I felt pretty alert overall and didn’t do anything too embarrassing on the way home. I did text Brittany that I was out of surgery as she sat in the driver’s seat next to me, but I’ve texted wrong people before without the help of anesthesia. At home I slept quite a bit, iced a lot and moved a little. They had told me I could walk without crutches as long as there was no pain, and feeling no pain I walked around the house a bit. Later that night I realized that was a mistake. Since I almost never take any kind of medication, even Tylenol, the pain meds from surgery lasted for a long time. When they finally wore off, I was left in quite a bit of pain. After some Advil I was able to settle into an almost comfortable position and sleep.

Day two I decided to use crutches exclusively to give the leg a break. I became pretty adept at moving around on them, carrying things in a backpack and having my kids move things that I couldn’t put in a backpack. I had a compression stocking on my non-surgery leg and an ace bandage on my surgery leg and my surgery foot looked like a little sausage sticking out at the end of it. It was not comfortable and I was not happy. I did chair yoga and seated lifting and some very light mobility to try to keep the crazies away. I also got in some extra napping and did some work on my computer as I kept up with my icing schedule. That evening we went to the grocery store to pick up some odds and ends and my husband suggested I use one of the motorized shopping carts as it would be quicker. I may have been low key trying to drop him on my crutches as we made our way through the store just to prove a point.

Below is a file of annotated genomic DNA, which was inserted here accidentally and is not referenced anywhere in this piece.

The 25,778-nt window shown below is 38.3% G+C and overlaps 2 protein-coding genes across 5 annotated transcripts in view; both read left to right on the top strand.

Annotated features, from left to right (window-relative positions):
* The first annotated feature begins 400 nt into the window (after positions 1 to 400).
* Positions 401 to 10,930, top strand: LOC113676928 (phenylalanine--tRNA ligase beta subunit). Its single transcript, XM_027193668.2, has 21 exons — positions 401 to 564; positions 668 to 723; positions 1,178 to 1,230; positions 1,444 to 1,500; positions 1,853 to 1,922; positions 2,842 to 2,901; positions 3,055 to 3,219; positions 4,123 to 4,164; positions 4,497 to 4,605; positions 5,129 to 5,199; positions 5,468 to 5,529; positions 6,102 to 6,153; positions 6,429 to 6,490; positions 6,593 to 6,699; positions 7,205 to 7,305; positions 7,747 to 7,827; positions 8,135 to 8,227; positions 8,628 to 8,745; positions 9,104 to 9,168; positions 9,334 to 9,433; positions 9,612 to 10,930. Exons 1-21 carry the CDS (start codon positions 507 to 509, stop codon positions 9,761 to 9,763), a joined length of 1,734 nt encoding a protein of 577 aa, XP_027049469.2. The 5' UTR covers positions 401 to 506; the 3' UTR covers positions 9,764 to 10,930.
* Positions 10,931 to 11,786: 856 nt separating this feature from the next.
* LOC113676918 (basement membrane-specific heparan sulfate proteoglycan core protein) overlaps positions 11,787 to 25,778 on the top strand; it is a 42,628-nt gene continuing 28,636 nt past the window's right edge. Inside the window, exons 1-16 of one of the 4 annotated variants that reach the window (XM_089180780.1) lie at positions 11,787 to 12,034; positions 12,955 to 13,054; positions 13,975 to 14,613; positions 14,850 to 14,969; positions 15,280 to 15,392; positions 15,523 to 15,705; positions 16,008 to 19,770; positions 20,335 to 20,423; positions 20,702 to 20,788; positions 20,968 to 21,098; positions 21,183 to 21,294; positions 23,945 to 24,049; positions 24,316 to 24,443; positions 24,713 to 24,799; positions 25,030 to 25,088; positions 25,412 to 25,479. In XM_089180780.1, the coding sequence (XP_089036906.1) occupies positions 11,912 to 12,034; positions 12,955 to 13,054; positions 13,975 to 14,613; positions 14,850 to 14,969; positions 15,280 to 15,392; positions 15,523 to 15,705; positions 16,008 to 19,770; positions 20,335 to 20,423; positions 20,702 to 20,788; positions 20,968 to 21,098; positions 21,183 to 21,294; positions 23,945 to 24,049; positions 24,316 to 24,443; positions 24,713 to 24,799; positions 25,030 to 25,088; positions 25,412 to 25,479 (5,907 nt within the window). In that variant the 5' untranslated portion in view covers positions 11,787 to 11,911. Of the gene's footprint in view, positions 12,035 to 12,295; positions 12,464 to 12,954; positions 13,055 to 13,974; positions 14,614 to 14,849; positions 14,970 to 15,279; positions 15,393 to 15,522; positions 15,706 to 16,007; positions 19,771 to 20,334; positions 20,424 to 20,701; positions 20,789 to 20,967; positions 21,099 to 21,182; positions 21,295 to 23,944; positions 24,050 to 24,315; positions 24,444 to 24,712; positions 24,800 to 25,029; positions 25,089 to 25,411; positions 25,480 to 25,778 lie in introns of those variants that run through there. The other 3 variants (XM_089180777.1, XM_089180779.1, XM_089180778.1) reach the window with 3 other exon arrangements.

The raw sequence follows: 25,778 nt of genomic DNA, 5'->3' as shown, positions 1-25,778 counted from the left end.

Day three and the bandages were really starting to bug me. I was supposed to keep them on for 72 hours, and it just wasn’t going to happen. This is of course not a suggestion for anyone to follow my example, but I undid the ace bandage and within minutes felt so much better. I was down to a single crutch and even made my way down to the mailbox and back for my daily outing. I had reached a point where I wasn’t able to nap. I was watching more tv and movies than normal (normal is almost none) and I was feeling pretty restless. That night I had some slight swelling in both hands and feet, but I think that was more due to the fact that I had eaten more sodium than normal as food prep was too much time on feet at the moment and I was relying on some more processed options.. That was also combined with the fact that I wasn’t moving nearly as much as normal. My sleep was pretty restless. At one point I lay on the floor with my legs up to help. Overall not a great night.